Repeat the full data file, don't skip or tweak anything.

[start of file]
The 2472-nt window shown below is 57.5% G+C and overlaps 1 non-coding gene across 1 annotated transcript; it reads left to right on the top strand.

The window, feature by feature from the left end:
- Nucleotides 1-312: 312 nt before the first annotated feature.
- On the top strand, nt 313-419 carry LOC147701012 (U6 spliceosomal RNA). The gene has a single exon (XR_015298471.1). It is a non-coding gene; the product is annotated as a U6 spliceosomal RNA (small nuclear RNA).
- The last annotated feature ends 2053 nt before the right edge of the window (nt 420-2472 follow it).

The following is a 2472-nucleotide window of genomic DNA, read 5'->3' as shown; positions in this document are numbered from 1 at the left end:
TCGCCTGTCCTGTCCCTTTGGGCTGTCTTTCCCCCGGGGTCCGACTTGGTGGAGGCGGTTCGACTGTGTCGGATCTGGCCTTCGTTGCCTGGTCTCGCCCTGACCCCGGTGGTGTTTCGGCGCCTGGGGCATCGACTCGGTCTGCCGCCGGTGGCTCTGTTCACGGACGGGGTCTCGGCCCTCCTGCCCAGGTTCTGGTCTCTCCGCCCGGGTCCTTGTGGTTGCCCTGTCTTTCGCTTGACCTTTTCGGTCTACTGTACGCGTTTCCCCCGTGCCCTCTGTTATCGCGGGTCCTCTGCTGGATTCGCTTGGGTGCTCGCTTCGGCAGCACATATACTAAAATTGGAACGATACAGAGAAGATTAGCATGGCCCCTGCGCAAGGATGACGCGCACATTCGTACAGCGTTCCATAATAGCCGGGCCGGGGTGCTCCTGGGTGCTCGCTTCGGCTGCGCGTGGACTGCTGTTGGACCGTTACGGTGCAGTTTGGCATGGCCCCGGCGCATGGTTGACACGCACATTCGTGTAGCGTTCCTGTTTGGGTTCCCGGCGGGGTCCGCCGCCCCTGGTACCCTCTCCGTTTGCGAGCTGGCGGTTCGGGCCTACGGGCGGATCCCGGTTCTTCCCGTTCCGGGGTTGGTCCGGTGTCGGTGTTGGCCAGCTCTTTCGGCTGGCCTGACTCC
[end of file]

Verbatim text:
The 2472-nt window shown below is 57.5% G+C and overlaps 1 non-coding gene across 1 annotated transcript; it reads left to right on the top strand.

The window, feature by feature from the left end:
- Nucleotides 1-312: 312 nt before the first annotated feature.
- On the top strand, nt 313-419 carry LOC147701012 (U6 spliceosomal RNA). The gene has a single exon (XR_015298471.1). It is a non-coding gene; the product is annotated as a U6 spliceosomal RNA (small nuclear RNA).
- The last annotated feature ends 2053 nt before the right edge of the window (nt 420-2472 follow it).

The following is a 2472-nucleotide window of genomic DNA, read 5'->3' as shown; positions in this document are numbered from 1 at the left end:
TCGCCTGTCCTGTCCCTTTGGGCTGTCTTTCCCCCGGGGTCCGACTTGGTGGAGGCGGTTCGACTGTGTCGGATCTGGCCTTCGTTGCCTGGTCTCGCCCTGACCCCGGTGGTGTTTCGGCGCCTGGGGCATCGACTCGGTCTGCCGCCGGTGGCTCTGTTCACGGACGGGGTCTCGGCCCTCCTGCCCAGGTTCTGGTCTCTCCGCCCGGGTCCTTGTGGTTGCCCTGTCTTTCGCTTGACCTTTTCGGTCTACTGTACGCGTTTCCCCCGTGCCCTCTGTTATCGCGGGTCCTCTGCTGGATTCGCTTGGGTGCTCGCTTCGGCAGCACATATACTAAAATTGGAACGATACAGAGAAGATTAGCATGGCCCCTGCGCAAGGATGACGCGCACATTCGTACAGCGTTCCATAATAGCCGGGCCGGGGTGCTCCTGGGTGCTCGCTTCGGCTGCGCGTGGACTGCTGTTGGACCGTTACGGTGCAGTTTGGCATGGCCCCGGCGCATGGTTGACACGCACATTCGTGTAGCGTTCCTGTTTGGGTTCCCGGCGGGGTCCGCCGCCCCTGGTACCCTCTCCGTTTGCGAGCTGGCGGTTCGGGCCTACGGGCGGATCCCGGTTCTTCCCGTTCCGGGGTTGGTCCGGTGTCGGTGTTGGCCAGCTCTTTCGGCTGGCCTGACTCC